Poor Mpho Koaho ingloriously disappears after being in the film from the first few minutes. I guess it’s all right—Glover’s good, Koaho isn’t. The film, which is in an unnamed city (which looks suspiciously Canadian—it filmed in Toronto), has some vague bureaucracy at the beginning (again, it seems very Canadian) but it soon descends into a weak Lord of the Flies with the blind instead of stranded kids. Leader of the bad guys are Gael García Bernal and Maury Chaykin. All the other bad guys, we later learn, as Hispanic males. All the good guys (the men, at least)… white or black. I’m not sure if the filmmakers realized it.

Bernal is laughably bad. Chaykin is at least mildly competent.

The lead is ostensibly Julianne Moore, the only seeing person in the world of the blind. Screenwriter Don McKellar (seemingly intentionally) writes in caricatures and makes Moore’s character ludicrously passive.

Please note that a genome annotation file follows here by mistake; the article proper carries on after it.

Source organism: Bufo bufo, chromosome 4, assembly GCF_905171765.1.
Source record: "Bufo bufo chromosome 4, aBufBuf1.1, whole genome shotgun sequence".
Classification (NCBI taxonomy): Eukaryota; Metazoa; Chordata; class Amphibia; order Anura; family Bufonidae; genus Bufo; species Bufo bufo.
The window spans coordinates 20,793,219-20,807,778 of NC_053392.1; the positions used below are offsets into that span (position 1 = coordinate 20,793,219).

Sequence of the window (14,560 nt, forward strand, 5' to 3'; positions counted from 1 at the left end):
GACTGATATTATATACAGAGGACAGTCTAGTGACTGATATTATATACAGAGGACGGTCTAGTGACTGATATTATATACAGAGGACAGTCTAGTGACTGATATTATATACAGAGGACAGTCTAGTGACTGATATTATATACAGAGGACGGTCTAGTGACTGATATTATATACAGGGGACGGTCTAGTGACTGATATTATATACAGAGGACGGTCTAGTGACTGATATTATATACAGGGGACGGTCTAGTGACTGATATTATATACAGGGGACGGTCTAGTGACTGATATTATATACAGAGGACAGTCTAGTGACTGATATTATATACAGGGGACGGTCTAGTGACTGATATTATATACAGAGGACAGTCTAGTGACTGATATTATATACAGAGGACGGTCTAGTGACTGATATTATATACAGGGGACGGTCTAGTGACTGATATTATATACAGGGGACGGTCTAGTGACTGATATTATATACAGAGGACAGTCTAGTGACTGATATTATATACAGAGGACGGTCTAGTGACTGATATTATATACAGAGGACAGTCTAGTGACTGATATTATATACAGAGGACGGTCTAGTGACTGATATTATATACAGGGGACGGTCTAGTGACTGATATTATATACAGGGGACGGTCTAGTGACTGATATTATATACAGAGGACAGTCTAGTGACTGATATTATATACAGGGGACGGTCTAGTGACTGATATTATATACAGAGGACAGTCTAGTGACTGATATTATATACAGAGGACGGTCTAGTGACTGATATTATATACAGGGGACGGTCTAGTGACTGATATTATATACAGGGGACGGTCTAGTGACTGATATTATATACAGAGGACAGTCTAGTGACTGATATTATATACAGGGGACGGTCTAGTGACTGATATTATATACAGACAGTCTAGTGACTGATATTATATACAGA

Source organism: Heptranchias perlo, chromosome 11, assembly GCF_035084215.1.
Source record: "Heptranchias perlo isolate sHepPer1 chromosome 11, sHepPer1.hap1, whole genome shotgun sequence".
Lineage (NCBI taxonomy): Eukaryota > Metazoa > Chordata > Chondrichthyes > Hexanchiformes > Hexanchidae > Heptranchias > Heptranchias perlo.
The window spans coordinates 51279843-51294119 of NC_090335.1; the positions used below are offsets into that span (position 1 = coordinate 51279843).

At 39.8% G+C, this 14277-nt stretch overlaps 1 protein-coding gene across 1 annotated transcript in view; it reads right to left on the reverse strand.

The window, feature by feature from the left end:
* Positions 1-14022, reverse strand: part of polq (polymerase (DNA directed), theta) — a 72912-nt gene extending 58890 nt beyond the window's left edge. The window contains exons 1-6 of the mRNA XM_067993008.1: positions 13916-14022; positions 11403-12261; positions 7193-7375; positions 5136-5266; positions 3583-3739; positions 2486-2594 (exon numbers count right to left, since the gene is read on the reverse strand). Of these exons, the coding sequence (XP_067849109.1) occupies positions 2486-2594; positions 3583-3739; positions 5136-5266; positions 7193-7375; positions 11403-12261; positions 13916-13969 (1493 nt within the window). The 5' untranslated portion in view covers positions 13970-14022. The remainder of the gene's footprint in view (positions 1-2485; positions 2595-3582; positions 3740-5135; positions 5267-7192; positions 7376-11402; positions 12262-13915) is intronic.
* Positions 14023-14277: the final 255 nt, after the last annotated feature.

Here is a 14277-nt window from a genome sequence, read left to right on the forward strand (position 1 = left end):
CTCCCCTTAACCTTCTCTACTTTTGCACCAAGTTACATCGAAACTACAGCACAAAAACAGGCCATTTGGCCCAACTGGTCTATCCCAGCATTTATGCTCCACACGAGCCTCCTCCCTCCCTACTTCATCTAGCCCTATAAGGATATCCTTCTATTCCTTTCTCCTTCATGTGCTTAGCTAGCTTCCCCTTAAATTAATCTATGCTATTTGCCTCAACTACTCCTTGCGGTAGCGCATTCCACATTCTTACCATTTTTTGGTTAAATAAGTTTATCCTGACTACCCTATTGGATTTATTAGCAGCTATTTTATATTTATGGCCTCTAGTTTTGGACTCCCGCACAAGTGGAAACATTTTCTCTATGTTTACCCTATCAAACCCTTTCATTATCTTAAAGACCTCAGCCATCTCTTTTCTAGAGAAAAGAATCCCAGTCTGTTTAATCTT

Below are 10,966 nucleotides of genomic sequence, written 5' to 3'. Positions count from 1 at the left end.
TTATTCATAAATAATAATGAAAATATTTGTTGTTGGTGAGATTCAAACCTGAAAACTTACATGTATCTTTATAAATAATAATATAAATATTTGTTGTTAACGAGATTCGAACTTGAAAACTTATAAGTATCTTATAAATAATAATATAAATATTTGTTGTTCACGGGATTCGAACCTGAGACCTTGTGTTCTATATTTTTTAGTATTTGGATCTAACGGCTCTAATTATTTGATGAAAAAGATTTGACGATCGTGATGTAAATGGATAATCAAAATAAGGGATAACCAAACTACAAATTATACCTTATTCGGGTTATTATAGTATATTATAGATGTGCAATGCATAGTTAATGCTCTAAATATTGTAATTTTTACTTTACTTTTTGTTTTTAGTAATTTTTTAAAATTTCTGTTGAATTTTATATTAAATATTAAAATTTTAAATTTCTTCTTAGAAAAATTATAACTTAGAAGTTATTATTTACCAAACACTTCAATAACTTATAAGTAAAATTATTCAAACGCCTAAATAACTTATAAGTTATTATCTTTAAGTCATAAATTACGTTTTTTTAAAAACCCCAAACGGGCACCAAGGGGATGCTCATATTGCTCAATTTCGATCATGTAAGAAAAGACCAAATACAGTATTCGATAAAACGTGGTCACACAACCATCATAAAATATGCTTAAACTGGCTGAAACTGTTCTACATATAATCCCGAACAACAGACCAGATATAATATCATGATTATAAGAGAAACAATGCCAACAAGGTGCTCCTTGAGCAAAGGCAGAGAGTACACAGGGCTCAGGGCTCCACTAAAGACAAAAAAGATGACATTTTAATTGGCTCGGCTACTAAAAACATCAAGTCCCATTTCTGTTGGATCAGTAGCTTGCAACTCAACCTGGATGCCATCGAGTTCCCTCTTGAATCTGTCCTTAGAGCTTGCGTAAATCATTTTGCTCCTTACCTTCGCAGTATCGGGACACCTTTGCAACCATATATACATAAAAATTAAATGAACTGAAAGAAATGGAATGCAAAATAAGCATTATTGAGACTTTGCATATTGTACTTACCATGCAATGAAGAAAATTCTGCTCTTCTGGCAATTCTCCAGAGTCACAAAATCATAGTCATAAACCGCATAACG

Due to McKellar’s weak writing, second-billed Mark Ruffalo gives a mediocre performance. Alice Braga is okay; the best performance is easily Kimura Yoshino.

Meirelles’s direction is unimpressive and obvious, like the film itself….

It’s not terrible, just pointless and boring.



Directed by Fernando Meirelles; screenplay by Don McKellar, based on a novel by José Saramago; director of photography, César Charlone; edited by Daniel Rezende; music by Marco Antônio Guimarães; production designers, Matthew Davies and Tulé Peak; produced by Andrea Barata Ribeiro, Niv Fichman and Sonoko Sakai; released by Miramax Films.

Starring Julianne Moore (Doctor’s Wife), Mark Ruffalo (Doctor), Danny Glover (Man with Black Eye Patch), Gael García Bernal (King of Ward 3), Maury Chaykin (Accountant), Alice Braga (Woman with Dark Glasses), Mpho Koaho (Pharmacist’s Assistant), Iseya Yûsuke (First Blind Man), Kimura Yoshino (First Blind Man’s Wife), Mitchell Nye (Boy) and Don McKellar (Thief).